by Ariadna Zierold
New York based artist Brad Troemel loves ants and internet tutorials. Brad created sculptures using a variety of Internet-learned skills, including casting underground ant colonies from DIY forged aluminum, creating handmade paper that can grow a garden and plexiglass ant farms, amongst other stuff.
His metal sculptures of ant colonies are made by pouring molten aluminum directly into an abandoned ant colony. The sculptures reveal the varying colony designs of different ant species, from simple branching nest of the carpenter ant to the complex colony of the fire ant.
The artist has also worked on a series of mid-size acrylic cases that hang perpendicularly to the wall. These shiny, translucent plastic objects glow with a variety of candy-colored hues, but are actually small colonies of infertile female harvester worker ants. The small insects chew their way through a nutrient-laden gel to create randomized tunnels.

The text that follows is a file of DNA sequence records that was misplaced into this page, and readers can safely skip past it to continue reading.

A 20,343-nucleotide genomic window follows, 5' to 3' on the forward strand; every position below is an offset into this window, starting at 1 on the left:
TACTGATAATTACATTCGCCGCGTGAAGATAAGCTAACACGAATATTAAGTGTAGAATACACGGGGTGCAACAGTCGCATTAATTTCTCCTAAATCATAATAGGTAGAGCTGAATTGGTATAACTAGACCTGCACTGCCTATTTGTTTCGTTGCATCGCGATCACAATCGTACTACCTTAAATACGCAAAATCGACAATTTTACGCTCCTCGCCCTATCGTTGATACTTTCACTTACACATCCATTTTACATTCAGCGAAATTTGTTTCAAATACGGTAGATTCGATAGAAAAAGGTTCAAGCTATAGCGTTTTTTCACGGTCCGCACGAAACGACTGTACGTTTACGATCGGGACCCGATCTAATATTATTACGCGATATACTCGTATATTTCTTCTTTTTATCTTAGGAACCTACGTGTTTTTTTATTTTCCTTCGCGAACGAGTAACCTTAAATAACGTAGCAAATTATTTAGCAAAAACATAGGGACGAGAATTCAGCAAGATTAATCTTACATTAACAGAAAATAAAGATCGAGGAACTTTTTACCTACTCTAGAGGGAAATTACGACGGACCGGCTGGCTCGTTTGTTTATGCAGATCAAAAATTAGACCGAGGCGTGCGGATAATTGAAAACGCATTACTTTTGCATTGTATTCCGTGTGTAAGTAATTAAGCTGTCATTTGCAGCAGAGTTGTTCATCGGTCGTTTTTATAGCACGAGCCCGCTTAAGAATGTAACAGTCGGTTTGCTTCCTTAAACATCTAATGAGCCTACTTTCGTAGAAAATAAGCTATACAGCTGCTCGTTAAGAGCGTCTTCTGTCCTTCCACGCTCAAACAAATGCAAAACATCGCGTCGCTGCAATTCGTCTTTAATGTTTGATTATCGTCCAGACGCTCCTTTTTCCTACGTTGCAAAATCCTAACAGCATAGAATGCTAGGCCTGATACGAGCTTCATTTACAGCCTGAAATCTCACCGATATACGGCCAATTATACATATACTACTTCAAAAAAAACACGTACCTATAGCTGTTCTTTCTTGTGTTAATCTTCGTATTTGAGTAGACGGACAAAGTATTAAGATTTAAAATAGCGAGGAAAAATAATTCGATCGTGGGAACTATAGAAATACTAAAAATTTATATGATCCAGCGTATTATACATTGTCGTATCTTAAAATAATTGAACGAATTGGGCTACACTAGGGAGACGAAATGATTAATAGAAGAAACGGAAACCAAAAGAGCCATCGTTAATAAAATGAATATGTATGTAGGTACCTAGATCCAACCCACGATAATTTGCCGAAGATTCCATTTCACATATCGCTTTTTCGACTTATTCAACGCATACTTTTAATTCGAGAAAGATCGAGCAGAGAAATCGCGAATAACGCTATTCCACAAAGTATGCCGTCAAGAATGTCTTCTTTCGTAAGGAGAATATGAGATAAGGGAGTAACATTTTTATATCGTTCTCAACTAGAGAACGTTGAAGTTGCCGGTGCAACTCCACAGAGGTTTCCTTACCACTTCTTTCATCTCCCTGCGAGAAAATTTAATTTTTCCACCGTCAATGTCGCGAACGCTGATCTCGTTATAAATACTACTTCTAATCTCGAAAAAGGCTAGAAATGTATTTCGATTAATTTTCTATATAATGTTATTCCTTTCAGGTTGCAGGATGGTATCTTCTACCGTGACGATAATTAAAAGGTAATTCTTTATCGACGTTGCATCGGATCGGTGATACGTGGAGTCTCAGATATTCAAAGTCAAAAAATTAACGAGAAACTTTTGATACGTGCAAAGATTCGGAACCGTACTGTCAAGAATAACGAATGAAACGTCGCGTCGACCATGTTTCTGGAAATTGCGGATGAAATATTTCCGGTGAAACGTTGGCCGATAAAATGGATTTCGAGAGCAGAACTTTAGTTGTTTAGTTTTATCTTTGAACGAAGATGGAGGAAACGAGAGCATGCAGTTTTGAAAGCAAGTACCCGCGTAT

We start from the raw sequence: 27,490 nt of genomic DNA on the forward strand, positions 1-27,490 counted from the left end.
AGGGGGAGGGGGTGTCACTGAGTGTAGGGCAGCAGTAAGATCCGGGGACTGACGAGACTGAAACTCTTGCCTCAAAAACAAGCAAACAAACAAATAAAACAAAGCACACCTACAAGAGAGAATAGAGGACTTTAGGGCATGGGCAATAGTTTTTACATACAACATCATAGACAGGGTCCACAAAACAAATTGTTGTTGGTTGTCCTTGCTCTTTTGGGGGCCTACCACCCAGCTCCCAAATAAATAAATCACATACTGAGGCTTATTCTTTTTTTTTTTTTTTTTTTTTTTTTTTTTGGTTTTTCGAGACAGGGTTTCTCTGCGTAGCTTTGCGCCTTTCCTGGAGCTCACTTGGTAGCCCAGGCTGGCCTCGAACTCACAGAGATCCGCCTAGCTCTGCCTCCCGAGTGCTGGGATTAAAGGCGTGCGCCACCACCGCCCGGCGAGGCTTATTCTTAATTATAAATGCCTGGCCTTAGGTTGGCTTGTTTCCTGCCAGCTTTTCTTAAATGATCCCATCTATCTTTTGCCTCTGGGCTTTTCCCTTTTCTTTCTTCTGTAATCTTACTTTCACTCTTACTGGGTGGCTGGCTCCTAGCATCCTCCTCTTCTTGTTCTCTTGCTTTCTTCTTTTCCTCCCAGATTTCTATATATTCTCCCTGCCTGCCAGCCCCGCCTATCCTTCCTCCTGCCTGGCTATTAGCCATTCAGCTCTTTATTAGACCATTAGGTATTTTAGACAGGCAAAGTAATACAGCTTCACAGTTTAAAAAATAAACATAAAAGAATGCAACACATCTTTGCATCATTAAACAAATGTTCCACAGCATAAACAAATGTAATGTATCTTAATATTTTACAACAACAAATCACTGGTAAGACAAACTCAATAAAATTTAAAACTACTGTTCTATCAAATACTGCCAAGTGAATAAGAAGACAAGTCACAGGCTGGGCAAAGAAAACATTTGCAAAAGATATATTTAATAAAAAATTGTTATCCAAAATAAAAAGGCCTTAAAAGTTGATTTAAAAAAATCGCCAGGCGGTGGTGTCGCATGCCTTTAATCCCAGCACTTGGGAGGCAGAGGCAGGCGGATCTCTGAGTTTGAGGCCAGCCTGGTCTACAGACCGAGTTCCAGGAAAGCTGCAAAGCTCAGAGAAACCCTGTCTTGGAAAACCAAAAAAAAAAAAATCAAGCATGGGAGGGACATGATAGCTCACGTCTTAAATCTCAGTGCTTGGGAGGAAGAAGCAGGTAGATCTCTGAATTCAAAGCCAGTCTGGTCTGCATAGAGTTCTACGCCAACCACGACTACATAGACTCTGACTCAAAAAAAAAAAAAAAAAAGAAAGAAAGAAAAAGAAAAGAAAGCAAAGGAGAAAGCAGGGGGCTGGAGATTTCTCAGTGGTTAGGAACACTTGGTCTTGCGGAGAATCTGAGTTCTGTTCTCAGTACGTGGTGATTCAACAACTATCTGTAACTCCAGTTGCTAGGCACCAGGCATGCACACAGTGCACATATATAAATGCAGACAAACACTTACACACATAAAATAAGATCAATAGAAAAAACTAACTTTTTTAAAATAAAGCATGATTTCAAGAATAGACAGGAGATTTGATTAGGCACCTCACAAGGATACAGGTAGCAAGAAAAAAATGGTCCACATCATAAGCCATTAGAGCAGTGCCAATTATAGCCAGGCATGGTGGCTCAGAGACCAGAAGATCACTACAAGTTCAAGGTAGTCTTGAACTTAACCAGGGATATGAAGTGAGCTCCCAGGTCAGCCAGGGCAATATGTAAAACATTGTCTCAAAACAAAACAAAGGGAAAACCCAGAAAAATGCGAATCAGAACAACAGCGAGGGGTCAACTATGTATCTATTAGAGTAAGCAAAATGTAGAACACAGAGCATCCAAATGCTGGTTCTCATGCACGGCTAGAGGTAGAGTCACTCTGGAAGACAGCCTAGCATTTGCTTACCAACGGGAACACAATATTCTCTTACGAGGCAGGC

Incredible. We are guessing that 1939 was an interesting year for automakers, because anyone making a full plexiglass Ghost Car is on some interesting tip. And it also goes to show that in America, at one time, it wasn’t about cost-cutting and shortcuts, it was about premium manufacturing, you know, the things that make a nation into a complete and absolute powerhouse economically. According to AutoBlog, “For the 1939 World’s Fair, Pontiac built a Deluxe Six bodied in Plexiglass. Part of the Previews of Progress pavilion in which General Motors’ Futurama showed off what was to come in the world of autos, the ‘invisible’ Pontiac is credited as the first transparent car in America. And there were no shortcuts taken with its body: the Plexiglass form was fabricated by the company that brought the material to market in 1933, Rohm & Haas. The see-through sedan was sold at RM Auctions’ St. John’s auction in Michigan on July 30, fetching $308,000.”
From The Citrus Report
Posted By The Citrus Report